This is a guide to private-friendly apps and services. I’ve only included reliable and easy-to-use services. They will help you:
Avoid Leaks and Hacks
Reduce the risk of having personal information hacked or leaked
Reduce Information Collection
These apps will block marketing companies from collecting information about you
You’ll also reduce the surveillance of your activities
Private Search Engines
Search engines like Google, Bing and Yahoo record your web searches and link your web searches together.
DuckDuckGo is a search engine with a focus on privacy. It’s not as comprehensive as Google, but it provides good independent results.
As a backup, you can use StartPage which allows you to search privately on Google, Bing or Yahoo.
Private Web Browsers
The Problem: Web browsers like Internet Explorer, Google Chrome and Safari are not privacy-friendly.
The Solution: Use a secure, open-source web browser like Firefox with privacy-mode turned on.
Alternatively, you can use Chromium, which is an open-source browser similar to Google’s Chrome.
The Problem: Gmail, MS Outlook and Yahoo Mail automatically scan your email.
Fastmail is designed for email privacy not email anonymity. The company states:
- we use encrypted SMTP for sending your mail when the receiving server supports it
- we mandate encrypted access for webmail, IMAP and POP
- we use Perfect Forward Secrecy where possible for all encrypted connections
- we encrypt all email while at rest on our servers
- we encrypt communications between our data centers
For most people Fastmail is good enough. However, if you need extra security, you may want to look into the providers listed below.
More Private — Encrypted Email Providers
ProtonMail is an encrypted email provider based in Switzerland.
Kolab Now is hosted in Switzerland and benefits from the strong Swiss privacy laws. It is run exclusively with free software and using the service supports the development of Kolab Now. Also, it lets you export all your data at any time.
MailDrop is an open-source service that allows you to create temporary emails, thus allow you to control spam. You can give these emails out companies that you don’t yet trust.
Trashmail is similar to MailDrop — but it offers a paid service with additional filtration features.
Virtual Private Networks (VPNs)
The Problem: Your ISP and other organizations can monitor your online activities.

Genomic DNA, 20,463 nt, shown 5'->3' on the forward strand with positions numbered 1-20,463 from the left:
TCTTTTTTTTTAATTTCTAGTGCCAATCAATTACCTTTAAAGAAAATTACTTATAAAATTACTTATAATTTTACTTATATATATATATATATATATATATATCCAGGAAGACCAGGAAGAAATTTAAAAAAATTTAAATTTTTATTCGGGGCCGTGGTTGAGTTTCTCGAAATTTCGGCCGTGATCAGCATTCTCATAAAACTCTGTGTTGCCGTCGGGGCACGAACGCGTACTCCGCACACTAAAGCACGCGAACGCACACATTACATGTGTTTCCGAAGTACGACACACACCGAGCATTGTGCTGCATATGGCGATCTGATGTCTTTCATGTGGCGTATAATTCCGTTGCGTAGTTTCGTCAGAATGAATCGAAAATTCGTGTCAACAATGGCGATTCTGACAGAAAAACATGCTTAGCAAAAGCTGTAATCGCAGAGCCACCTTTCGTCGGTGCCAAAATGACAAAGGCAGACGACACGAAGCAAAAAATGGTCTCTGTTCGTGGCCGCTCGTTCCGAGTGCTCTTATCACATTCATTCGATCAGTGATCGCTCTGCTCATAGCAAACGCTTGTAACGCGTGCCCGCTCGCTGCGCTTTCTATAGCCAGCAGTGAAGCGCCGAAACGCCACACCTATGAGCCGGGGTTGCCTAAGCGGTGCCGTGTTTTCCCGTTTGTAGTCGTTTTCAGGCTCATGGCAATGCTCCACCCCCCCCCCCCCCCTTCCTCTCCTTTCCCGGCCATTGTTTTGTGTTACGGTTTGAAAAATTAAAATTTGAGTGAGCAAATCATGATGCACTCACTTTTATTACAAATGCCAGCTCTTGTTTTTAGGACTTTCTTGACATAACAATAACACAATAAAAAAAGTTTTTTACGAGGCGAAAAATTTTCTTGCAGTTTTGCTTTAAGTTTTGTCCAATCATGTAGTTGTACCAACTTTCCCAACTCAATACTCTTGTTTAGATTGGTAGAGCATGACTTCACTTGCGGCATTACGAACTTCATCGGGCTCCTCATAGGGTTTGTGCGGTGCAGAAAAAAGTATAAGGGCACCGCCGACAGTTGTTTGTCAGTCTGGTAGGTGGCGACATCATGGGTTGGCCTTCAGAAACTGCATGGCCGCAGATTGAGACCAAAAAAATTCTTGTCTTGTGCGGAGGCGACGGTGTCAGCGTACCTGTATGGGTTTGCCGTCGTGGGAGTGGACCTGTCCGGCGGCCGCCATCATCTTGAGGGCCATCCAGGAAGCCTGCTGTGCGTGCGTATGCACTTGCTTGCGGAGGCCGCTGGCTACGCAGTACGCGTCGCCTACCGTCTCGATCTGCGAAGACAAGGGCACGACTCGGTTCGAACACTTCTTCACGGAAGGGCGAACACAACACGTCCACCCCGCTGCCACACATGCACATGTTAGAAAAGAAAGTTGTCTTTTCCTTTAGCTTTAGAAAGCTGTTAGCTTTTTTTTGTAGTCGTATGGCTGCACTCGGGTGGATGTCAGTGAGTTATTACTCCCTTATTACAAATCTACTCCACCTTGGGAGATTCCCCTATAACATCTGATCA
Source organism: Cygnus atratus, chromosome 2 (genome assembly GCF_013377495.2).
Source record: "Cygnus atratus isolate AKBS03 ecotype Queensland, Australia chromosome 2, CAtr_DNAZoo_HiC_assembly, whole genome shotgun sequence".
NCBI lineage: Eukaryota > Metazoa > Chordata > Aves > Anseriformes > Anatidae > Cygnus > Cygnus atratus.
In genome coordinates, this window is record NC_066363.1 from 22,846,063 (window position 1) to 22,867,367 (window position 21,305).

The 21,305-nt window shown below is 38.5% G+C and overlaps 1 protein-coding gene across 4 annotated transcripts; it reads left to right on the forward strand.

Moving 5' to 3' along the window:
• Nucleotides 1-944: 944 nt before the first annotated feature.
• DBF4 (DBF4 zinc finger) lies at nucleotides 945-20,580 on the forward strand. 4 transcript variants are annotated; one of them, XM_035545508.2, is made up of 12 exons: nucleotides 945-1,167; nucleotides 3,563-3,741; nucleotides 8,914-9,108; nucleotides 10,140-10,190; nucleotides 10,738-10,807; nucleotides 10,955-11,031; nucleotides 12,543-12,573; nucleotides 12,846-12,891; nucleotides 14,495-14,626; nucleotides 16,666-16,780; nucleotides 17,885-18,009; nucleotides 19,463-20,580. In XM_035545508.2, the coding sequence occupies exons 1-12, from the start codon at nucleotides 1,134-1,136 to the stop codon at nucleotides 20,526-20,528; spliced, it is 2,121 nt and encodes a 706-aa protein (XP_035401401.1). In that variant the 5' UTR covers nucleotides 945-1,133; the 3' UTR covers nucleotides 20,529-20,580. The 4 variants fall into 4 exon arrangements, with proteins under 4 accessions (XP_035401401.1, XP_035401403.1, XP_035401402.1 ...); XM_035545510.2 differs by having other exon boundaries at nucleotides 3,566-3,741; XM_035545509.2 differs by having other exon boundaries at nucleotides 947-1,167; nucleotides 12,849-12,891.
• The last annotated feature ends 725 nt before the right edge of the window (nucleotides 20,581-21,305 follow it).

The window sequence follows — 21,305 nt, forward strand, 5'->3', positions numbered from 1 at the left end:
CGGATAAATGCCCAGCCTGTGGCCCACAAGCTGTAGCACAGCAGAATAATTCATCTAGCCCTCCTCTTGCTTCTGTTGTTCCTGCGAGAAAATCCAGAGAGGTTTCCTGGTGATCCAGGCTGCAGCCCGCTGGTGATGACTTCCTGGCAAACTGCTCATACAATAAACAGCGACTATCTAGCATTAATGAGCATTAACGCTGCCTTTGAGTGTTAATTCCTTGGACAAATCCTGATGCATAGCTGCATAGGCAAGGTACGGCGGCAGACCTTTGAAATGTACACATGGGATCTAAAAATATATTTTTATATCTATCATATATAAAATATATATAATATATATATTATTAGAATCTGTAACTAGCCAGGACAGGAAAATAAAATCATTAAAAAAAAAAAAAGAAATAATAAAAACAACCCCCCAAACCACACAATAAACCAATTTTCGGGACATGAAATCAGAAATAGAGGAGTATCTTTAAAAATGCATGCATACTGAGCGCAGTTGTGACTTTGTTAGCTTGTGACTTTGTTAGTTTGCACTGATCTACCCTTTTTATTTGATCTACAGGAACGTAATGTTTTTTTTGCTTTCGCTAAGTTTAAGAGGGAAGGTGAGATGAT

The Solution: Use a virtual private network (VPN) service like ExpressVPN.
Encrypted Cloud Storage
The Problem: Cloud storage providers like Dropbox and Google Drive do not encrypt your files.
The Solution: Use an encrypted cloud storage provider like Seafile.
Difficulty Level: Easy to Medium (you need to set up a new cloud service, and copy files to a new cloud)
It doesn’t make sense to store unencrypted files on a server. It makes them available to company employees and potential hackers.
I recommend Seafile — it’s an open source cloud storage platform cloud provider. All the files you upload to the Seafile cloud are encrypted before they leave your computer, and Seafile never has access to your encryption keys. The price of the service is $10 per month.
Note: Previously, I was recommending SpiderOak, but after further testing I found the apps to be too problematic.
Private Instant Messaging
The Problem: Your text messages are not encrypted and may be recorded.
The Solution: Use Telegram instead — a private messaging application.
Telegram is a messaging app with a focus on speed and privacy. It works for user seeking casual privacy. If you need more privacy than Telegram, see these apps:
Wickr is a free app (iPhone and Android) that allows you to send self-destructing, private messages to your friends. You can send text messages, video and audio messages.
Password managers allow you to create strong, unique passwords for all your website accounts. They can also automatically log you into websites, thus preventing key-logging (attempts to capture your keystrokes and hence your passwords).
An excellent password manager is LastPass which includes a “secure note” feature. The premium version of LastPass costs $12 per year.
Another alternative is Keypass. It’s a free, open source password manager. However, you must do your own file syncing between devices (using your own cloud storage).
Privacy-Friendly Operating Systems
I recommend the Linux operating system. This free OS has many useful privacy features and applications. If you’ve never used Linux before, I recommend using the Elementary OS distribution. It was designed to replicate features found in Windows and OS X.
Linux distributions are maintained by technical users around the world, so they tend to be less vulnerable to malware.
You can get a computer with Linux pre-installed from a vendor such as ThinkPenguin (just tell them to install Elementary OS on your computer).
Privacy-Friendly Mobile Devices
Most mobile devices are not designed with privacy in mind. If you need an extra level of security, you can make use of a device like the Blackphone. This smartphone has it’s own privacy-centric operating system. Thus, the phone does not leak data to a carrier. It has comes with an encrypted phone service, secure messaging and many other security-oriented features. It sells for around $800.
Other Information Sources
- Prism Break provides a well-researched list of software that can help you opt of of surveillance.
- AlternativeTo provides lists of software that can replace your existing software with better, more open substitutes. This well-organized site allows people to vote on the software choices.
- The Best Self Hosted Alternatives provides a list of cloud software that your can run yourself
- The book Data and Goliath (by Bruce Schneier) provides a great overview of the companies and organization tracking you.